Combat Procedures, the third PDF, is shorter than the other two, but no less packed for what it contains. It starts off with listings for weapons and armor (including armor inserts and armor piercing rules), along with associated feats. But it quickly shifts gears to showcase various optional new rules. These are labeled as being “modern” “gritty” or “true grit,” which are meant to indicate escalating levels of lethality for your characters (and those around them). From hit locations, to mental strain from the horrors of war, to special options regarding vehicular combat, there are a great number of optional rules here that you can use to customize your modern military game. The PDF even ends with a discussion of three campaign options, noting what optional rules they use and what kind of campaigns they are.
The fourth PDF is the Battlefield Unit Combat System. This is exactly what it sounds like, being a short but nicely detailed set of mass combat rules. Surprisingly, this is fairly rules-light, largely being focused on what kind of unit each unit is, how experienced they are, their equipment, and the conditions they’re operating under. The rest of it is unit versus unit combat. I’m oversimplifying, of course, but the rules here do a fairly good job of allowing combat between groups of individuals, with even a sample combat being given at the end of the PDF.
The next three PDFs are all of a piece, so I’ll mention them all at once. On the Ground, Deep Blue Sea, and Wild Blue Yonder all deal with vehicles and vehicular weapons and equipment on land, sea, and air respectively. These books really have everything you’ll ever need in this regard, and quite honestly I doubt you’d ever be able to use all of these even in a full military campaign. I’m not complaining, as I think it’s great to be able to check the hardness and hit points of a Nimitz-class aircraft carrier, or know how much damage a Tomahawk cruise missile does. Nothing is ignored here.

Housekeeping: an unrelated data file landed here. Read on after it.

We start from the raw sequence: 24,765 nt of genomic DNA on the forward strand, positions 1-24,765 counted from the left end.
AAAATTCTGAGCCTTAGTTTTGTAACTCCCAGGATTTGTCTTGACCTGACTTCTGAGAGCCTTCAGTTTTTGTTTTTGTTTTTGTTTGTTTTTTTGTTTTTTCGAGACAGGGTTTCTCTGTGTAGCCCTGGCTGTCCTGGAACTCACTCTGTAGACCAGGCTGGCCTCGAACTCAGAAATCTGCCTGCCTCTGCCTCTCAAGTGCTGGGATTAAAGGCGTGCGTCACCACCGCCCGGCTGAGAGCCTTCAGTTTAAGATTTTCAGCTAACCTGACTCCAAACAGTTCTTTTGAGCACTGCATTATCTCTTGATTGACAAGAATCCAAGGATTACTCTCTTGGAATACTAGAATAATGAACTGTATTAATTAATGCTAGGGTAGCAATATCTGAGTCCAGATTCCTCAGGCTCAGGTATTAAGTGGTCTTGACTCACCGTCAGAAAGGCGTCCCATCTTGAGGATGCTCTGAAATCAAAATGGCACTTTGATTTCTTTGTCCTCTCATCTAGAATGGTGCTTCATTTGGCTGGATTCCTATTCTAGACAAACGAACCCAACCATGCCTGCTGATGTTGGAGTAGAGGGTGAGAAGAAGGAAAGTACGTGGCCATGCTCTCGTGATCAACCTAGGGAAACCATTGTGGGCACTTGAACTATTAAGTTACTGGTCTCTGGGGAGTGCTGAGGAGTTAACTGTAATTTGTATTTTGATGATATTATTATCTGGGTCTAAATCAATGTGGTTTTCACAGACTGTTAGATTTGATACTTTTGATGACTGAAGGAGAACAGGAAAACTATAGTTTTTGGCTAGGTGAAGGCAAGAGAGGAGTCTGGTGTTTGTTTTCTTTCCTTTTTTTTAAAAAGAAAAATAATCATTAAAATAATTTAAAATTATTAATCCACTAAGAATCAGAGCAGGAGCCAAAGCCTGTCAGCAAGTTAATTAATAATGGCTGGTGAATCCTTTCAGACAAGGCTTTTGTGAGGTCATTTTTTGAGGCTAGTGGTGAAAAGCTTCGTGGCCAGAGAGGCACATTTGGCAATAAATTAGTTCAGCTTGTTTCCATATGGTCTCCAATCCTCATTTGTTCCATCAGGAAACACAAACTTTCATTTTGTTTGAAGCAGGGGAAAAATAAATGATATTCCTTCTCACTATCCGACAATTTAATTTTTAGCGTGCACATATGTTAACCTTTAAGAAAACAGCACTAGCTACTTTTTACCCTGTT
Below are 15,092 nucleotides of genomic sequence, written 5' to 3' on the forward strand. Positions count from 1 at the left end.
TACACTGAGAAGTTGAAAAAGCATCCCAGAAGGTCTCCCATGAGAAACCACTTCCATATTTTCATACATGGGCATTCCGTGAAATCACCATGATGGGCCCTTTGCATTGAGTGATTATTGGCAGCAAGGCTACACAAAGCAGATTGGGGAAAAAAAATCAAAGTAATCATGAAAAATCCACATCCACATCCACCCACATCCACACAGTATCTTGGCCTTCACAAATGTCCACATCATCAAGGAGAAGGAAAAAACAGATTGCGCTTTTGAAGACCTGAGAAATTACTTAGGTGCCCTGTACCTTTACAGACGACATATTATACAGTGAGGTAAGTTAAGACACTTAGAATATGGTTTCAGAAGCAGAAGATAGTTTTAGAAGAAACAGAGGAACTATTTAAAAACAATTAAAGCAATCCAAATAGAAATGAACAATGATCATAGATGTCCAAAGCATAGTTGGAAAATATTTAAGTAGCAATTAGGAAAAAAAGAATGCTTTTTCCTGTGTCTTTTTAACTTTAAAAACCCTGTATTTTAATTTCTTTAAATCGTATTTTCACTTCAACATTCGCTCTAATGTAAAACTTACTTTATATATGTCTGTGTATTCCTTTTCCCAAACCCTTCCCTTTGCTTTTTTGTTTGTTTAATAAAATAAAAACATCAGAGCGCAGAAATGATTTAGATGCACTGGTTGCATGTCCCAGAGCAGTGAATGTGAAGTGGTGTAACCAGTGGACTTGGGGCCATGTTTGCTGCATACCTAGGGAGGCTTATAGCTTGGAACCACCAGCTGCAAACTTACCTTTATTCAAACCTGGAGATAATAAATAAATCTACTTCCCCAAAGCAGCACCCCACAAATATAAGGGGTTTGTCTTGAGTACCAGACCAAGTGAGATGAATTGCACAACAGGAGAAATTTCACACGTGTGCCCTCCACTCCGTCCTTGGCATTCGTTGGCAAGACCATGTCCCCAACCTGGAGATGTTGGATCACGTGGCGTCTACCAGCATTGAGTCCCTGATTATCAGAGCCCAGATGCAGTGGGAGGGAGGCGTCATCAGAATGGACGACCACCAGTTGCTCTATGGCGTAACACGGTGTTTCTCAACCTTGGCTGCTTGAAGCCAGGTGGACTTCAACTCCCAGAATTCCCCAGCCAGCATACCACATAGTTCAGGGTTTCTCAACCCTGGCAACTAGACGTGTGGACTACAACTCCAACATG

The final PDF in the series is War on Terror. The natural concluding piece to the series, this PDF is to give GM’s a listing of people that their PCs can fight. Giving a brief overview of terrorism and terror alert levels, this book lists over two dozen terrorist organizations (which are, like the rest of this book, from the real world), noting their size, usual theater of operations, and what groups they usually target (and thus get bonuses against). It was a bit startling to learn that there are this many terrorist organizations still active across the world, and in so many different countries. Interestingly, larger organizations that have achieved some degree of international legitimacy (such as the Palestine Liberation Organization) are not listed (though they are mentioned in the context of other groups).
If it isn’t obvious at this point, I was pretty well blown away by everything in this product. Between the sheer volume of material presented here, and the quality and diversity of what’s given, this is hands down the best book for a military Modern d20 game. Everything you’ll ever need for any sort of military-themed campaign can all be found here, with expert translations of various real world procedures, items, groups and more given d20 stats. In this regard, Blood & Guts 2 is sets a new standard in terms of what it offers, and nothing else even comes close.
[5 of 5 Stars!]